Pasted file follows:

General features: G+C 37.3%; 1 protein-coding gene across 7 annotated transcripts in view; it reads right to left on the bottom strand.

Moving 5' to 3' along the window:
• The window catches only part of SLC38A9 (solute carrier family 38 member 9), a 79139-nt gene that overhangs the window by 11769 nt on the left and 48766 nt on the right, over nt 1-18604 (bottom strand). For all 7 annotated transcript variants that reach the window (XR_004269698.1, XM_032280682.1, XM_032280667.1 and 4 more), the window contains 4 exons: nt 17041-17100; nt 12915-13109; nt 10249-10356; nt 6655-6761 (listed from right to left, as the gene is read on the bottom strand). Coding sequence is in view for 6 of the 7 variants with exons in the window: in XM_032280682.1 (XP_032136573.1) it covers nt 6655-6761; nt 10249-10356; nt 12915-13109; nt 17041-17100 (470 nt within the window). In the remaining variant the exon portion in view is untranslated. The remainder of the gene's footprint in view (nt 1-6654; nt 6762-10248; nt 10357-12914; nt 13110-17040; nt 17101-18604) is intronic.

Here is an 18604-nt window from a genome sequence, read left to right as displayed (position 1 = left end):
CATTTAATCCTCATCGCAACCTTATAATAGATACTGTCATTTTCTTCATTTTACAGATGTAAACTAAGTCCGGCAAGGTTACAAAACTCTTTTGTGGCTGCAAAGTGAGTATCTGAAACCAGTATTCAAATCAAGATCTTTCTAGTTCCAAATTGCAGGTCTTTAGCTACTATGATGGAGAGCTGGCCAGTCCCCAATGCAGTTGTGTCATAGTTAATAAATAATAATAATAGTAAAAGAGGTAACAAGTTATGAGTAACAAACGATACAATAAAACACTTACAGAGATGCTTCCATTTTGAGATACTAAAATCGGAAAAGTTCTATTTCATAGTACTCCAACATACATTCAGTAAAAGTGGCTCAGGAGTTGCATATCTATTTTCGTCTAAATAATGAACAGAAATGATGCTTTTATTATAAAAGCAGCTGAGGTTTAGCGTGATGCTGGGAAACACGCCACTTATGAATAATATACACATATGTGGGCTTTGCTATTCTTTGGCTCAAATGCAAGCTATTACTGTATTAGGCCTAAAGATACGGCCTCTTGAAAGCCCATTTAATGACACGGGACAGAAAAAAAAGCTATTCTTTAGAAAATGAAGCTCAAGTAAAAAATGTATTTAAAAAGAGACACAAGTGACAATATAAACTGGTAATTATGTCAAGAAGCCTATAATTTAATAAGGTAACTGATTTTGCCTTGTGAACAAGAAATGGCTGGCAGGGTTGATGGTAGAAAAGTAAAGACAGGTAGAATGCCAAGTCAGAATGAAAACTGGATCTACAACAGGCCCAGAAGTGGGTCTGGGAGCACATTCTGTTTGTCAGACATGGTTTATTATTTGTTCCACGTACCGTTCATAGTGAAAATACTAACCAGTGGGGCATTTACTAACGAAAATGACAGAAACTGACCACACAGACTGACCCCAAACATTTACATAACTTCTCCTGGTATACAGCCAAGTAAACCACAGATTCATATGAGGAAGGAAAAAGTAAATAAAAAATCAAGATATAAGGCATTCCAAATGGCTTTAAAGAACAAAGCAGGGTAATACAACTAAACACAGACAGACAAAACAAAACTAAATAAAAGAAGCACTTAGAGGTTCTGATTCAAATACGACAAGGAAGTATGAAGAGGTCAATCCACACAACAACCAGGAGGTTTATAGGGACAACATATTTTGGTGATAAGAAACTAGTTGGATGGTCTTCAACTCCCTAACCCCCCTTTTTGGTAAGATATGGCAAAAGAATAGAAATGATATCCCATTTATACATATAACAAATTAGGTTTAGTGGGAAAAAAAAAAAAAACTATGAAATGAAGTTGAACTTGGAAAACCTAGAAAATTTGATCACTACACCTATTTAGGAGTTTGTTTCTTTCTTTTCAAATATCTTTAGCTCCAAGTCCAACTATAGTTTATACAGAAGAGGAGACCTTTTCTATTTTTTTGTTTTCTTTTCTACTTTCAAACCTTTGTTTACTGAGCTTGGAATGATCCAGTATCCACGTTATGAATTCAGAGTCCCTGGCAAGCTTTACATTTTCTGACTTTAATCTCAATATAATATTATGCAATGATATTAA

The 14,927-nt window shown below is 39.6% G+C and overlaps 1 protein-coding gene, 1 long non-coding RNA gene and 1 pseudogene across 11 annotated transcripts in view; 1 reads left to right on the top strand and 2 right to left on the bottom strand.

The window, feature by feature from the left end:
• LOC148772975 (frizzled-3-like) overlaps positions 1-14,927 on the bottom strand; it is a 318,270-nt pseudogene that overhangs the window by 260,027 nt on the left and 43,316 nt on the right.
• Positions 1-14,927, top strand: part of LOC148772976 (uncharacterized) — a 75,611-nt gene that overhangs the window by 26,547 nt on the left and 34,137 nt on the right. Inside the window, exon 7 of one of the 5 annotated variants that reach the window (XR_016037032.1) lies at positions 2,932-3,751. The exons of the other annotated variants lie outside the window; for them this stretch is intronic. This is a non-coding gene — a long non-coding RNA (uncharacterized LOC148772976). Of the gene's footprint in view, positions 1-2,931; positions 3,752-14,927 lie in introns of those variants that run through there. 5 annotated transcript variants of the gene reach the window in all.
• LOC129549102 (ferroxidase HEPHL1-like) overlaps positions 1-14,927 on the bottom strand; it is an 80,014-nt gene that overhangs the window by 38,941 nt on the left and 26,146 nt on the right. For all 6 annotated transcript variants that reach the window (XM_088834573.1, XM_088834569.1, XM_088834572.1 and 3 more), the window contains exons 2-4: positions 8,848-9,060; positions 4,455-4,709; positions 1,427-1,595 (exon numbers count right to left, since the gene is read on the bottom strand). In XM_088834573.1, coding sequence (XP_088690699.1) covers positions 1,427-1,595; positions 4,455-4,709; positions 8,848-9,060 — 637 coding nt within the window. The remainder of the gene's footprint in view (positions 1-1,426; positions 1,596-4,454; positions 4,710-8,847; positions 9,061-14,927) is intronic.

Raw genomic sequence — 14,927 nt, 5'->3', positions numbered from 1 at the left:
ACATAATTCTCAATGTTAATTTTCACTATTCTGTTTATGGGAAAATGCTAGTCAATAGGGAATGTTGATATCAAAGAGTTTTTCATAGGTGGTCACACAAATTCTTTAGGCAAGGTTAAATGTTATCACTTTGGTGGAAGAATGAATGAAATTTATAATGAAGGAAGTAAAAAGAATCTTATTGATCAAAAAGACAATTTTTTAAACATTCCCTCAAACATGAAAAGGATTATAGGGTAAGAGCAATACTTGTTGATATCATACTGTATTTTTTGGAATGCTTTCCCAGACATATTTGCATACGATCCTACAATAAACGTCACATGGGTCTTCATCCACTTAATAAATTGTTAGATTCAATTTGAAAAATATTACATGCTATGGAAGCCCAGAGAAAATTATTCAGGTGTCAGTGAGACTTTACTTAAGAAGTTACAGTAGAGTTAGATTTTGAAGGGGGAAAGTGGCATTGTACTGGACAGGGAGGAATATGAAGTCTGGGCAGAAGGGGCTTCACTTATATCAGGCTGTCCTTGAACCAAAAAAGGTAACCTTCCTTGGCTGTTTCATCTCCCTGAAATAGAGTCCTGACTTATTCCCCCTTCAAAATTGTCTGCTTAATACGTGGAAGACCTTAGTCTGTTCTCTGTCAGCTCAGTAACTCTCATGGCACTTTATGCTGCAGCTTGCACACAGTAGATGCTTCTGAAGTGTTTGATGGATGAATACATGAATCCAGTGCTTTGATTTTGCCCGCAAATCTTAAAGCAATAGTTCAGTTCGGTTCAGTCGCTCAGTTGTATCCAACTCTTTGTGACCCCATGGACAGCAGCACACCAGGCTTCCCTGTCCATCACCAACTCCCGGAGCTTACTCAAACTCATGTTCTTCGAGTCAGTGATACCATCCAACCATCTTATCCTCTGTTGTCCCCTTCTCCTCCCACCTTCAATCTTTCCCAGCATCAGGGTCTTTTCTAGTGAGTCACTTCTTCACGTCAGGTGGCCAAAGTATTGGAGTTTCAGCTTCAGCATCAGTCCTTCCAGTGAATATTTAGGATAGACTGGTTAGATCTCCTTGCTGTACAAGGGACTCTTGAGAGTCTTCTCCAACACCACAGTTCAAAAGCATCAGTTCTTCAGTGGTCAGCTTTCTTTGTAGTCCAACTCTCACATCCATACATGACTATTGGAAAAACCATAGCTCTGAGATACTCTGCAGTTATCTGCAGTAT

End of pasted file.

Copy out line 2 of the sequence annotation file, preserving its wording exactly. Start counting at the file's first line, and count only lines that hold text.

Moving 5' to 3' along the window: